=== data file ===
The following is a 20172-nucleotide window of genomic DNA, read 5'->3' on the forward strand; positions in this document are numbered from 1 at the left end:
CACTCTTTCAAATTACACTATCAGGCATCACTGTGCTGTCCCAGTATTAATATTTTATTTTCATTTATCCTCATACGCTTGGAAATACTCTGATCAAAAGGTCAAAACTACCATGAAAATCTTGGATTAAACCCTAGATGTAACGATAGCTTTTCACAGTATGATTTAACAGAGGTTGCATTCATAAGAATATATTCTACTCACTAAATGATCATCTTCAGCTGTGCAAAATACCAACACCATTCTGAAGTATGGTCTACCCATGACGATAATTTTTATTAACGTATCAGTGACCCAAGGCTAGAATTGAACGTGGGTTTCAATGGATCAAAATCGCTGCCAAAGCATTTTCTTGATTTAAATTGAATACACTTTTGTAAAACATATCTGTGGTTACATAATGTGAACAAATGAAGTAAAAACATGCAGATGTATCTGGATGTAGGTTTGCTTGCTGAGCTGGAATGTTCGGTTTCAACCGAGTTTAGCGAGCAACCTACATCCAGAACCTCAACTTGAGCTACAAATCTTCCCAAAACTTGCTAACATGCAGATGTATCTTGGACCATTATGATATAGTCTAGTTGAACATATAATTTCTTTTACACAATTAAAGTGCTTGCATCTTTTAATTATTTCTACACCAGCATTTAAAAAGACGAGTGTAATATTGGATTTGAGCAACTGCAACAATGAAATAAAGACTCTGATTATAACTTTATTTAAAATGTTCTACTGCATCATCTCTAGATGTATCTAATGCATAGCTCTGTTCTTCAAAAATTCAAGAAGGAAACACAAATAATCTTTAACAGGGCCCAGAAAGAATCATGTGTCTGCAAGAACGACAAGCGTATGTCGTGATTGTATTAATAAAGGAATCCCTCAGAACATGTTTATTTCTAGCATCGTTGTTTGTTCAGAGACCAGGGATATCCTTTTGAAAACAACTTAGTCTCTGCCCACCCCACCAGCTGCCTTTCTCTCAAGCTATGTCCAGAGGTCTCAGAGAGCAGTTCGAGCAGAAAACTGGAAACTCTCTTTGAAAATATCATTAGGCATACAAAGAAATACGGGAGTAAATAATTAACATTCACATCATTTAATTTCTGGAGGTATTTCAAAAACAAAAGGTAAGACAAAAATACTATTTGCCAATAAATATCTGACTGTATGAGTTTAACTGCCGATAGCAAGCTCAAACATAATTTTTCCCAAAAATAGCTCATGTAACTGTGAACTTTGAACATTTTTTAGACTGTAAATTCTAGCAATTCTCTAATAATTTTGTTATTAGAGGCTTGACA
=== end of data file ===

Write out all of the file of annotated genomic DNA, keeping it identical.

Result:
The following is a 20172-nucleotide window of genomic DNA, read 5'->3' on the forward strand; positions in this document are numbered from 1 at the left end:
CACTCTTTCAAATTACACTATCAGGCATCACTGTGCTGTCCCAGTATTAATATTTTATTTTCATTTATCCTCATACGCTTGGAAATACTCTGATCAAAAGGTCAAAACTACCATGAAAATCTTGGATTAAACCCTAGATGTAACGATAGCTTTTCACAGTATGATTTAACAGAGGTTGCATTCATAAGAATATATTCTACTCACTAAATGATCATCTTCAGCTGTGCAAAATACCAACACCATTCTGAAGTATGGTCTACCCATGACGATAATTTTTATTAACGTATCAGTGACCCAAGGCTAGAATTGAACGTGGGTTTCAATGGATCAAAATCGCTGCCAAAGCATTTTCTTGATTTAAATTGAATACACTTTTGTAAAACATATCTGTGGTTACATAATGTGAACAAATGAAGTAAAAACATGCAGATGTATCTGGATGTAGGTTTGCTTGCTGAGCTGGAATGTTCGGTTTCAACCGAGTTTAGCGAGCAACCTACATCCAGAACCTCAACTTGAGCTACAAATCTTCCCAAAACTTGCTAACATGCAGATGTATCTTGGACCATTATGATATAGTCTAGTTGAACATATAATTTCTTTTACACAATTAAAGTGCTTGCATCTTTTAATTATTTCTACACCAGCATTTAAAAAGACGAGTGTAATATTGGATTTGAGCAACTGCAACAATGAAATAAAGACTCTGATTATAACTTTATTTAAAATGTTCTACTGCATCATCTCTAGATGTATCTAATGCATAGCTCTGTTCTTCAAAAATTCAAGAAGGAAACACAAATAATCTTTAACAGGGCCCAGAAAGAATCATGTGTCTGCAAGAACGACAAGCGTATGTCGTGATTGTATTAATAAAGGAATCCCTCAGAACATGTTTATTTCTAGCATCGTTGTTTGTTCAGAGACCAGGGATATCCTTTTGAAAACAACTTAGTCTCTGCCCACCCCACCAGCTGCCTTTCTCTCAAGCTATGTCCAGAGGTCTCAGAGAGCAGTTCGAGCAGAAAACTGGAAACTCTCTTTGAAAATATCATTAGGCATACAAAGAAATACGGGAGTAAATAATTAACATTCACATCATTTAATTTCTGGAGGTATTTCAAAAACAAAAGGTAAGACAAAAATACTATTTGCCAATAAATATCTGACTGTATGAGTTTAACTGCCGATAGCAAGCTCAAACATAATTTTTCCCAAAAATAGCTCATGTAACTGTGAACTTTGAACATTTTTTAGACTGTAAATTCTAGCAATTCTCTAATAATTTTGTTATTAGAGGCTTGACA